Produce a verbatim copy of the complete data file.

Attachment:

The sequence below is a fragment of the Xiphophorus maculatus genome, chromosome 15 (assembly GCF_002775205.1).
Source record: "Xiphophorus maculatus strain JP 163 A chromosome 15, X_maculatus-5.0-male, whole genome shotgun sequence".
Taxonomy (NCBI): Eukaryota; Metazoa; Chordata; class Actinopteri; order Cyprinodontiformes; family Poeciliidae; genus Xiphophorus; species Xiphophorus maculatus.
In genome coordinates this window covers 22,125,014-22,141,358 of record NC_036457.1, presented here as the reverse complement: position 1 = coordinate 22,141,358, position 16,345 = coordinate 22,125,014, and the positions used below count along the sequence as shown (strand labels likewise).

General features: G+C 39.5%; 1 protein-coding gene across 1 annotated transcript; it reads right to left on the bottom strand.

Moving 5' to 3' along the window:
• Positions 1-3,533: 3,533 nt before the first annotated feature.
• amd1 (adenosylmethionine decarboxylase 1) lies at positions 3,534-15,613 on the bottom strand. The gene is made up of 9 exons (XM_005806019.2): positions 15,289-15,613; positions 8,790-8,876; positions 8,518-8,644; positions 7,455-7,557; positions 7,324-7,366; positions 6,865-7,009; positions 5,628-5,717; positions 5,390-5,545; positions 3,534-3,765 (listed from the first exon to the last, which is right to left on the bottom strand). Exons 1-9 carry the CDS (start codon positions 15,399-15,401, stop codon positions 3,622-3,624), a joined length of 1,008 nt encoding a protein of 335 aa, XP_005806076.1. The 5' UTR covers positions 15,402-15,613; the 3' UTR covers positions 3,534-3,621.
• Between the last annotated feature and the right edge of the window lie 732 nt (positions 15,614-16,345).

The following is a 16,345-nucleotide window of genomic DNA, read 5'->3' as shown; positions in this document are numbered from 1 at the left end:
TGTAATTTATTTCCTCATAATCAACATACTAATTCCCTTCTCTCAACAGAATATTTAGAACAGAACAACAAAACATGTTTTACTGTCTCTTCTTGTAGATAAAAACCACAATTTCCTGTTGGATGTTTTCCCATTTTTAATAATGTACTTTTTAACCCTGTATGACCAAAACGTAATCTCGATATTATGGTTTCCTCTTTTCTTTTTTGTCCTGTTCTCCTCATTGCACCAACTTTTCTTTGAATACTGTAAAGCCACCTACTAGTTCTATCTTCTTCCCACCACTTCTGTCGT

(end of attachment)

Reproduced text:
The sequence below is a fragment of the Xiphophorus maculatus genome, chromosome 15 (assembly GCF_002775205.1).
Source record: "Xiphophorus maculatus strain JP 163 A chromosome 15, X_maculatus-5.0-male, whole genome shotgun sequence".
Taxonomy (NCBI): Eukaryota; Metazoa; Chordata; class Actinopteri; order Cyprinodontiformes; family Poeciliidae; genus Xiphophorus; species Xiphophorus maculatus.
In genome coordinates this window covers 22,125,014-22,141,358 of record NC_036457.1, presented here as the reverse complement: position 1 = coordinate 22,141,358, position 16,345 = coordinate 22,125,014, and the positions used below count along the sequence as shown (strand labels likewise).

General features: G+C 39.5%; 1 protein-coding gene across 1 annotated transcript; it reads right to left on the bottom strand.

Moving 5' to 3' along the window:
• Positions 1-3,533: 3,533 nt before the first annotated feature.
• amd1 (adenosylmethionine decarboxylase 1) lies at positions 3,534-15,613 on the bottom strand. The gene is made up of 9 exons (XM_005806019.2): positions 15,289-15,613; positions 8,790-8,876; positions 8,518-8,644; positions 7,455-7,557; positions 7,324-7,366; positions 6,865-7,009; positions 5,628-5,717; positions 5,390-5,545; positions 3,534-3,765 (listed from the first exon to the last, which is right to left on the bottom strand). Exons 1-9 carry the CDS (start codon positions 15,399-15,401, stop codon positions 3,622-3,624), a joined length of 1,008 nt encoding a protein of 335 aa, XP_005806076.1. The 5' UTR covers positions 15,402-15,613; the 3' UTR covers positions 3,534-3,621.
• Between the last annotated feature and the right edge of the window lie 732 nt (positions 15,614-16,345).

The following is a 16,345-nucleotide window of genomic DNA, read 5'->3' as shown; positions in this document are numbered from 1 at the left end:
TGTAATTTATTTCCTCATAATCAACATACTAATTCCCTTCTCTCAACAGAATATTTAGAACAGAACAACAAAACATGTTTTACTGTCTCTTCTTGTAGATAAAAACCACAATTTCCTGTTGGATGTTTTCCCATTTTTAATAATGTACTTTTTAACCCTGTATGACCAAAACGTAATCTCGATATTATGGTTTCCTCTTTTCTTTTTTGTCCTGTTCTCCTCATTGCACCAACTTTTCTTTGAATACTGTAAAGCCACCTACTAGTTCTATCTTCTTCCCACCACTTCTGTCGT